In a paper for Brookings, Duffie wrote that "without a broad central clearing mandate, the size of the Treasury market will outstrip the capacity of dealers to safely intermediate the market on their own balance sheets, raising doubts over the safe-haven status of U.S. Treasuries and concerns over the cost to taxpayers of financing growing federal deficits.

"The weak functionality of the secondary market for U.S. Treasuries on Covid-19 crisis news was a wake-up call. Given the enormous volumes of trade in this market, which will rise markedly with the massive upcoming growth in U.S. federal debt, regulators of the U.S. Treasury market may now wish to conduct a study of the costs and benefits of introducing a broad central clearing mandate. This would improve financial stability, increase market transparency, and reduce the current heavy reliance of the market on the limited space available on dealer balance sheets for intermediating trade flows."

Then there are the stopgap measures that regulators have already taken. The Fed announced this week the ban on buybacks and caps on dividend payments is extending into the fourth quarter, a move intended to keep banks amply cushioned with reserves into what could be a rockier year end.

And earlier this year the Fed and other regulators agreed to exempt bank holdings of U.S. Treasuries and cash from calculations of their leverage ratios, to free up some balance sheet. That loosening of the rules is only supposed to last until March, but it's hard to find anyone in the banking industry at least who doesn't think it will be extended, or made permanent.

"The SLR exemption for Treasuries and reserves is going to be hard to take away," Credit Suisse's Zoltan Pozsar said in an interview last month, "given the deficits and Covid situation and ongoing need for fiscal support."

Which brings us to moral hazard, which isn't a popular topic right now. UBS's Seth Carpenter -- a former Treasury official and advisor to the Fed -- is among the few highlighting the enabling powers of the Fed backstop, and that steps should be taken to make further aggressive interventions less necessary. For his part, the New York Fed President John Williams said the amount of corporate bond purchases "is low enough that I don't think it's fundamentally changing market conditions really, in a first-order way."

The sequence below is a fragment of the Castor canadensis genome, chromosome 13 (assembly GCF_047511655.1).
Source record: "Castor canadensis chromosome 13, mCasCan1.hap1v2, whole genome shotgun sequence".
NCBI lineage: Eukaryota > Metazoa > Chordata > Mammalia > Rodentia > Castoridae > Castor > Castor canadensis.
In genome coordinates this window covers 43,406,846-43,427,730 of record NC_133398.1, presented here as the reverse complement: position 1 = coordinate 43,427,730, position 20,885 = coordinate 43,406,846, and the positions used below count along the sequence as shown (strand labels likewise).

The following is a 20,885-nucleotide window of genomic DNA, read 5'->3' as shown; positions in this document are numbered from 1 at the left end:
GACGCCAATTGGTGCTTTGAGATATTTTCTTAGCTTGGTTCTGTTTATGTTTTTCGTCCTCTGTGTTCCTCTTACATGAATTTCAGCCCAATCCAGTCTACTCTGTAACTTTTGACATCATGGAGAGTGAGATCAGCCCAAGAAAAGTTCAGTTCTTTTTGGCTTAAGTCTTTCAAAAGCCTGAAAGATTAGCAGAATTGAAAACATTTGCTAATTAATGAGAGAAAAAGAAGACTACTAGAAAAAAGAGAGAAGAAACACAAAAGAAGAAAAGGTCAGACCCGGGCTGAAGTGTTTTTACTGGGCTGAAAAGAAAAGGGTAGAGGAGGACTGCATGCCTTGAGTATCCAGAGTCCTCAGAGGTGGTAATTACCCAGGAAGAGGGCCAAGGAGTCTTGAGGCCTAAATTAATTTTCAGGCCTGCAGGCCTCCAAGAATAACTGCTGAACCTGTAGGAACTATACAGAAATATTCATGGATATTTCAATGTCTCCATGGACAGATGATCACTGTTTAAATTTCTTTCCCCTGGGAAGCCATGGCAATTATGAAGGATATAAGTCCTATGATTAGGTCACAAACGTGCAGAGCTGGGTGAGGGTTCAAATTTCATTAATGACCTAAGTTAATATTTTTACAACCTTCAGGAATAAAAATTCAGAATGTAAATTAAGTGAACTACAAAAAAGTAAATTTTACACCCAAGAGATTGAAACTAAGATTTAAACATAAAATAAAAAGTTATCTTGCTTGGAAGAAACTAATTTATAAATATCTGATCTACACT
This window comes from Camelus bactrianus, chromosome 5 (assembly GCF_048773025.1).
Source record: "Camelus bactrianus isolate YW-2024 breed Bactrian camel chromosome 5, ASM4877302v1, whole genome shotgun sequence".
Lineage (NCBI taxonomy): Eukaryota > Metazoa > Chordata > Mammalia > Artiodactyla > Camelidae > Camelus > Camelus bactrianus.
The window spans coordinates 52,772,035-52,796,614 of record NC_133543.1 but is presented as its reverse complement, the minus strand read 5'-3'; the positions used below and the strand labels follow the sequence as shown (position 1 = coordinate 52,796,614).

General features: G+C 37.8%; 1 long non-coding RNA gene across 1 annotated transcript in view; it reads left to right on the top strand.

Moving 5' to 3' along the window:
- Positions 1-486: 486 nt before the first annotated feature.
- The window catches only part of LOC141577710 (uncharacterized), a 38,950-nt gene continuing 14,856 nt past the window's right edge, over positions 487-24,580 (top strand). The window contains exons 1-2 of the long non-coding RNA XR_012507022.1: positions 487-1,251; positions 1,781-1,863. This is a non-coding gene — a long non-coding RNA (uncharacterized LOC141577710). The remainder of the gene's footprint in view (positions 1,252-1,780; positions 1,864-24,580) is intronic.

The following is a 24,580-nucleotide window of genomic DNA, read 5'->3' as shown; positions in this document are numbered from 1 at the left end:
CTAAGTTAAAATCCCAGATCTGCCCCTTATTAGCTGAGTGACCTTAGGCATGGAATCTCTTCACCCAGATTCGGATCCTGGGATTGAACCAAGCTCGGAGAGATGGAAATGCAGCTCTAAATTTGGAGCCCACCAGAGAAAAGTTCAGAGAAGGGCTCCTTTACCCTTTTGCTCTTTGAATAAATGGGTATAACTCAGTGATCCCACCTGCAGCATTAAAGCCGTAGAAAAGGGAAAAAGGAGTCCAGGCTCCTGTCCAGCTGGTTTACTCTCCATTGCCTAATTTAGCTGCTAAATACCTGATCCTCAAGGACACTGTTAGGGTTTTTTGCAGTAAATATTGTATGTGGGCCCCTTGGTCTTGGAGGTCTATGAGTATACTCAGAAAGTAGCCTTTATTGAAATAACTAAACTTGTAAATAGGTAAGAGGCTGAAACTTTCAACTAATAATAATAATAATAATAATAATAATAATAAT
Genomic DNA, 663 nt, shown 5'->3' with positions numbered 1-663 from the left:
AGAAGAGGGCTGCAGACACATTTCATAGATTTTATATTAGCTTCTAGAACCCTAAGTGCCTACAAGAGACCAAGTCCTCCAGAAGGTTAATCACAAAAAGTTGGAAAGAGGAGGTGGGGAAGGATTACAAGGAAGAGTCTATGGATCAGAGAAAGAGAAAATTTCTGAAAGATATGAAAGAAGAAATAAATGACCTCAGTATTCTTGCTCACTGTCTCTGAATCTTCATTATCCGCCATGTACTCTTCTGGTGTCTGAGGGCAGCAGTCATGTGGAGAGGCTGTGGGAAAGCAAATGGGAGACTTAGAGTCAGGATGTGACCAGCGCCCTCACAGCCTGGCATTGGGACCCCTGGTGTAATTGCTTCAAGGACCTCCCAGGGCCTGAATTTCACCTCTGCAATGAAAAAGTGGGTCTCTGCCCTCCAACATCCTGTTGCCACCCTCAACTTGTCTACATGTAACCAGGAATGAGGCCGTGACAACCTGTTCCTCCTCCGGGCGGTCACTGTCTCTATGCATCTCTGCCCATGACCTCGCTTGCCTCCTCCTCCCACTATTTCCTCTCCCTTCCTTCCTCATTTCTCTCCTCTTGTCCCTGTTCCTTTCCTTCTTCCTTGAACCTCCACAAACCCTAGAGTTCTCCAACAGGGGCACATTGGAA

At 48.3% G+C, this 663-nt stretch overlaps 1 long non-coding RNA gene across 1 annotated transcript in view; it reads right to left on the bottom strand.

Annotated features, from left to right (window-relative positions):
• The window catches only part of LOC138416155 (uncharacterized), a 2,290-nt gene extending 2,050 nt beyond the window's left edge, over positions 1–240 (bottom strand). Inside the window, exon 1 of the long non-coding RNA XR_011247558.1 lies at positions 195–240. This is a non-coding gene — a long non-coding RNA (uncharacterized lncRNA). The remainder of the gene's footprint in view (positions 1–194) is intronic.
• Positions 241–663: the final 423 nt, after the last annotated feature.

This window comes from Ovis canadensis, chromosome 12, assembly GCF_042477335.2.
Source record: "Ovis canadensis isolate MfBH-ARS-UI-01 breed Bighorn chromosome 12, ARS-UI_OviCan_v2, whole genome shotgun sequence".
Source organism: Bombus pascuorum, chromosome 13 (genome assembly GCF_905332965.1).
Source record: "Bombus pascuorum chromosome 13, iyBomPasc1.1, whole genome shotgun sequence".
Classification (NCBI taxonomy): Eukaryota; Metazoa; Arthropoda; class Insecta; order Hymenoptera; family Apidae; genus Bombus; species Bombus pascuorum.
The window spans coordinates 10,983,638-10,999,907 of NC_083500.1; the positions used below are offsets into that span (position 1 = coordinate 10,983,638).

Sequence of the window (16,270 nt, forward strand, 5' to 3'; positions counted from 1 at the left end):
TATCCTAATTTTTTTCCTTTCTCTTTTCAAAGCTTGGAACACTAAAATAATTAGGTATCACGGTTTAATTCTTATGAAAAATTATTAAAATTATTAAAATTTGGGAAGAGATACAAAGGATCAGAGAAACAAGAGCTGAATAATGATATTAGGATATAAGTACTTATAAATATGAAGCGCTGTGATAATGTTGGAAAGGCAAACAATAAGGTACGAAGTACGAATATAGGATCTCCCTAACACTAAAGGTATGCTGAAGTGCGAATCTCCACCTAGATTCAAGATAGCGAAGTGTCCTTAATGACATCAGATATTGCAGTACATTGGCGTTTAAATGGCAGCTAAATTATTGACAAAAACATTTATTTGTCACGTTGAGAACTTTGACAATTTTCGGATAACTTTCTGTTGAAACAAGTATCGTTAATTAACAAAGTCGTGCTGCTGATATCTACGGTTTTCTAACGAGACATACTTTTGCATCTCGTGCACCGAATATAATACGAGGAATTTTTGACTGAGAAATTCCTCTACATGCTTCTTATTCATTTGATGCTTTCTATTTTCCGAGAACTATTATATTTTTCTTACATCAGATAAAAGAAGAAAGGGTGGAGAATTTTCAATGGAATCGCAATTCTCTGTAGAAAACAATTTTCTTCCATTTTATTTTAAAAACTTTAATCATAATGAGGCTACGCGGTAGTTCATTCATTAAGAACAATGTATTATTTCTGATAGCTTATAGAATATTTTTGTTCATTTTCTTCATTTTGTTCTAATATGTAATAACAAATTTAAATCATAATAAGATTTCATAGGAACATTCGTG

It's those second and subsequent orders that are so insidious, though. And as we contemplate certain echoes of the last crisis but one, with the return of slicing and dicing troubled commercial real estate debt .. well, what could possibly go wrong?

The Great Deflate

All is not well with inflation in Europe. It's back below zero -- in Germany too. That's troubling enough for the European Central Bank, without the nasty prospect of a fight over what exactly should be done. Governor Christine Lagarde has admired the Fed's average inflation targeting strategy, but some of her colleagues favor more tangible action.

Executive Board member Fabio Panetta floated the idea of yet another burst of stimulus, since "the risks of a policy overreaction are much smaller than the risks of policy being too slow or too shy." The shy faction has a solid membership, though, including his German and Luxembourgish colleagues.

Increased stimulus would be a further sugar-rush for Italy's bond market, which has just turned its best quarter in a year and outperformed all its European neighbors. That's thanks in large part to the ECB's emergency purchase program, though signs of greater political stability, and of resilience against a second wave of the pandemic, have helped. Moreover, the interest rate on Italy's long-term borrowing is the lowest it's ever been.

Meanwhile the minefield of pan-European fiscal spending has shifted from fears of profligacy among beneficiaries to fears of corruption. The debate is over potentially tying disbursements to rule-of-law standards, in light of the EU's concerns about the state of democracy in Poland and Hungary.

Movers and Shakers

(In this periodic section, The Weekly Fix spotlights personnel moves in the fixed-income world and its environs. If you have tips or suggestions, please write ebarrett25@bloomberg.net)

BofA's chief sticks to his no-2020-layoffs vow as peers cut jobs

Citi Names Fraser as First Female CEO of Wall Street bank

Economist Claudia Sahm leaves Center of Equitable Growth

Goldman shakes up units in new push to woo investors

AIG's top black ranks get thinner with four leaders leaving

RBC's Chandler, dean of Toronto's trading floors, to leave firm

CIBC cuts portfolio managers, traders in 5% staff reduction

Bonus Points

CME notifies traders of virus case in Eurodollar options pit

Wall Street preps systems for election night trading surge

Hot-desking is a good way to lose your best staff